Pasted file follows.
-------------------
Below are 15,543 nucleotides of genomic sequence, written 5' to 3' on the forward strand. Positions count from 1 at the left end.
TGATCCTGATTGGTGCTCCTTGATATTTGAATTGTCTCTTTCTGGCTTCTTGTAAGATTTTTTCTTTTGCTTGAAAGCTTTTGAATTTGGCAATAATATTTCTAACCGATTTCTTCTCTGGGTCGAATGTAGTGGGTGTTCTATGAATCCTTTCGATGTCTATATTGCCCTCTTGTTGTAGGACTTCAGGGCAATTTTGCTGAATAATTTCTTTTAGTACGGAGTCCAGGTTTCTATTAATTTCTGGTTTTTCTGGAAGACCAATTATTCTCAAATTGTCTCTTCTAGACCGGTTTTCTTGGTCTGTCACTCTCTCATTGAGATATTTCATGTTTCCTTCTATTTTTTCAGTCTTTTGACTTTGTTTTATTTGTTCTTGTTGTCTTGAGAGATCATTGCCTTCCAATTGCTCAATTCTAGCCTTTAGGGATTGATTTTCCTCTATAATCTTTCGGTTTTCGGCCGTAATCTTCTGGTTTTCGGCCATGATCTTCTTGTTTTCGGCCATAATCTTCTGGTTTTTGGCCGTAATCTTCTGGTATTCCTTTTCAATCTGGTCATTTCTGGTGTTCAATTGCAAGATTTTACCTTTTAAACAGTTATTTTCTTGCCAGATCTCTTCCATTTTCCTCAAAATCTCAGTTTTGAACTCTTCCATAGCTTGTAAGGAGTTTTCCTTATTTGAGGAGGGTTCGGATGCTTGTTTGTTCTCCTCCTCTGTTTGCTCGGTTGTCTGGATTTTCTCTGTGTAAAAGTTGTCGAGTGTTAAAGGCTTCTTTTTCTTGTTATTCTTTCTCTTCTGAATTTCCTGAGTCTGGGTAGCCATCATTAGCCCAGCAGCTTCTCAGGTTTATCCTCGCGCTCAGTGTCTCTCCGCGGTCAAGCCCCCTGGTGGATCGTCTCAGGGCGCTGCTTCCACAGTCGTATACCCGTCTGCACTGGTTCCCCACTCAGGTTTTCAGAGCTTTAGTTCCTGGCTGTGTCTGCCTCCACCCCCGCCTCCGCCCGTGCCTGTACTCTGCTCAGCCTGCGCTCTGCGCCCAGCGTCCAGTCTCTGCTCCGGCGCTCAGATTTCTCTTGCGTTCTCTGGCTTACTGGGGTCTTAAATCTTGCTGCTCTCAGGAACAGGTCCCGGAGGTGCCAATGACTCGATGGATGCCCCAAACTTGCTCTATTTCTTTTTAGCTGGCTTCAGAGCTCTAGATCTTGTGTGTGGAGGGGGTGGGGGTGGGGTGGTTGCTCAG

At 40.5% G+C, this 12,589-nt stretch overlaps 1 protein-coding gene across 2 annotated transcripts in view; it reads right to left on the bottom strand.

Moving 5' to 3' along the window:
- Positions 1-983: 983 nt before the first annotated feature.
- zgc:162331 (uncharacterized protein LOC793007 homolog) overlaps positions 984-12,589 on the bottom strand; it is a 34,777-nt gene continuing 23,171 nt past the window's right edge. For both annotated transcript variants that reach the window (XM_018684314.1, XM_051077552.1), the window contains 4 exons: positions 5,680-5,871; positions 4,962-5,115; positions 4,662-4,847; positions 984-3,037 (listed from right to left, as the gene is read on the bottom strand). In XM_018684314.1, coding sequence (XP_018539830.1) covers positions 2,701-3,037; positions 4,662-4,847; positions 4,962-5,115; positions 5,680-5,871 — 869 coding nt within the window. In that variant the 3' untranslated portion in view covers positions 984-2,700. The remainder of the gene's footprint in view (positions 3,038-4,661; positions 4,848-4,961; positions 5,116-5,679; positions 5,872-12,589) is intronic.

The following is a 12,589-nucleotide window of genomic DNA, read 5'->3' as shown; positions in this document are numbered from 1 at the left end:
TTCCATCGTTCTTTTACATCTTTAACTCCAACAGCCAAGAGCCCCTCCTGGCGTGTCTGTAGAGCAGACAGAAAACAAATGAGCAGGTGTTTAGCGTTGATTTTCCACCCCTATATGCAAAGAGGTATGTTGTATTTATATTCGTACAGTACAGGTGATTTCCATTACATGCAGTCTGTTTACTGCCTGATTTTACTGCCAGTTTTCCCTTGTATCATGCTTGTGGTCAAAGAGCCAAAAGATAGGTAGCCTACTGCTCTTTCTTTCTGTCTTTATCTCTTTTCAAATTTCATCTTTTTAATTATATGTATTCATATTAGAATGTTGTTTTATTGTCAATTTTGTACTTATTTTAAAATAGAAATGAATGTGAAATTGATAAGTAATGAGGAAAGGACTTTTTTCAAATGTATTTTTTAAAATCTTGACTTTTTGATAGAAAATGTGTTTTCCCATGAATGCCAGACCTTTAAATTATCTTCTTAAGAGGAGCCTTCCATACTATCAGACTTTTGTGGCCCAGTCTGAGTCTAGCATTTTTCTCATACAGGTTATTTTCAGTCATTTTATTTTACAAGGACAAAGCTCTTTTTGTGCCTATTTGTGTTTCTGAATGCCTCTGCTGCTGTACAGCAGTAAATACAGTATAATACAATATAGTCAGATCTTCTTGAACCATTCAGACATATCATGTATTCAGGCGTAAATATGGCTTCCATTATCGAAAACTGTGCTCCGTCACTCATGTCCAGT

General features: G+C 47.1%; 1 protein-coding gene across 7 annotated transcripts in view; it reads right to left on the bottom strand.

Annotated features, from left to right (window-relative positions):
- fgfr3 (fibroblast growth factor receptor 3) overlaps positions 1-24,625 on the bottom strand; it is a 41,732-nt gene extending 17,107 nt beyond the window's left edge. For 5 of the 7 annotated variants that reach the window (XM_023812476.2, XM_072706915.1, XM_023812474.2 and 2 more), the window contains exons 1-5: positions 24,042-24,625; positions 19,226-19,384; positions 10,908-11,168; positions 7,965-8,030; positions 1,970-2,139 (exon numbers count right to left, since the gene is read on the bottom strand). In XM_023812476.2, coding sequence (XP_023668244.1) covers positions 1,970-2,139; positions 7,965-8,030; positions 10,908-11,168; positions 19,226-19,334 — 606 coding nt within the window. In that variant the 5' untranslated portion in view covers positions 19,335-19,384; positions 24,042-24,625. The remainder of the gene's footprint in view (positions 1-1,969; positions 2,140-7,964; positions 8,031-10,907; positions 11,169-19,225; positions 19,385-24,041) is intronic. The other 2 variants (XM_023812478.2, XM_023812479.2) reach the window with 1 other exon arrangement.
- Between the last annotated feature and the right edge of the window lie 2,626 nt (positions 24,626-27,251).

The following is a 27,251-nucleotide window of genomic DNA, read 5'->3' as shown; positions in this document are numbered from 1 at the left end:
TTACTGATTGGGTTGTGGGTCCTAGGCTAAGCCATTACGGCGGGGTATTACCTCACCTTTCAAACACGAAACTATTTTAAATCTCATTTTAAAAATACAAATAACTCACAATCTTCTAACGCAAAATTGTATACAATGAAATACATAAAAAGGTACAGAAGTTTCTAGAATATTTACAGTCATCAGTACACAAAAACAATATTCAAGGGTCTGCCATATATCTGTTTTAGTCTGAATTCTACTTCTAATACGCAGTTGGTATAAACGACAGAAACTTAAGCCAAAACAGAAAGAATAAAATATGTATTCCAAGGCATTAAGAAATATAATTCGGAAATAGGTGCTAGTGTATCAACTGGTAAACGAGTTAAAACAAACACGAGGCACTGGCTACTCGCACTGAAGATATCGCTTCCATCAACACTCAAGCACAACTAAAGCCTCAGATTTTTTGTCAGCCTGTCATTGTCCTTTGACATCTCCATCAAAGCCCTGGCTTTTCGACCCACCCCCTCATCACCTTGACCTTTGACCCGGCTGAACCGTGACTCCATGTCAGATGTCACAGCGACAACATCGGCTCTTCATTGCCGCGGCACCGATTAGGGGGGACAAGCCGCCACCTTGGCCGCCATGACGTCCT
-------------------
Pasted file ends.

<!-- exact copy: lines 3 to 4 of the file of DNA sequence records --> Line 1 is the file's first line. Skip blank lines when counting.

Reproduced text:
At 40.5% G+C, this 12,589-nt stretch overlaps 1 protein-coding gene across 2 annotated transcripts in view; it reads right to left on the bottom strand.

Moving 5' to 3' along the window: